Three Black men standing atop a flat-bottomed bateau and steering it through the rapids of the James River
Original Author: Benjamin Henry Latrobe
Created: ca. 1798–1799
Medium: Watercolor

Black Rivermen in the Eighteenth Century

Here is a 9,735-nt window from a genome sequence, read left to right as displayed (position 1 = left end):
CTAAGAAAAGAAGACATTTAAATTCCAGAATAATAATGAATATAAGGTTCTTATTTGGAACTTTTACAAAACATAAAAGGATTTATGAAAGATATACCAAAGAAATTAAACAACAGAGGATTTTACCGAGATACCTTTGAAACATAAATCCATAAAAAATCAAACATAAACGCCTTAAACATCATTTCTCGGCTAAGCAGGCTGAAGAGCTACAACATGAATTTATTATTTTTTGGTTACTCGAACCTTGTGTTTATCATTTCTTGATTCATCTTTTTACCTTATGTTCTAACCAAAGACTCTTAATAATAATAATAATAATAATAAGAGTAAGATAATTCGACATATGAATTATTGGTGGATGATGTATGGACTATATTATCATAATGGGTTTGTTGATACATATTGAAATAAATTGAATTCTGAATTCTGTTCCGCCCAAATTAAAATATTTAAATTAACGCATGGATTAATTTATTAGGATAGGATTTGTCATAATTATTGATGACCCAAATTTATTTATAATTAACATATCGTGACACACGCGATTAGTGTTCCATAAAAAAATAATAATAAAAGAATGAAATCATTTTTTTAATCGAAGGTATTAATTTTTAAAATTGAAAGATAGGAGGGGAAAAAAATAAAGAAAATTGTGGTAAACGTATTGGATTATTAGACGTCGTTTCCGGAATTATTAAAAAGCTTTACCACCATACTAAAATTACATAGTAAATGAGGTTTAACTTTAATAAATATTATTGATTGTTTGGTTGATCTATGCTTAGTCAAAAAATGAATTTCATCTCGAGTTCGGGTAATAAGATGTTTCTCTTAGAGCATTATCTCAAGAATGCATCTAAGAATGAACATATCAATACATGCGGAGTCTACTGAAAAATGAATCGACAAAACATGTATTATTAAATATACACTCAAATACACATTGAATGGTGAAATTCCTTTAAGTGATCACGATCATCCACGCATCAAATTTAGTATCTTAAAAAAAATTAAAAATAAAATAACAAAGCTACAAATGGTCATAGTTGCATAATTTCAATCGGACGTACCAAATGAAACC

Three Black men pole their bateau, a long flat-bottomed boat, through the rapids on the James River above Richmond. Bateaux were used to transport tobacco, coal, and other goods along Virginia rivers and canals until the twentieth century. This late eighteenth-century watercolor is from a journal kept by Benjamin Henry Latrobe, the English-born architect best known for designing the U.S. Capitol. Latrobe lived in Virginia for several years and kept two illustrated journals with accounts of his travels. Of the rivermen he wrote, "Each [bateau] is managed by 3 Men, who with great dexterity often carry them 30 miles against the stream in one day." The artist admitted that his depiction of the bateau was far "too short: they are from 60 to 75 feet long, & from 5 to 6 feet broad."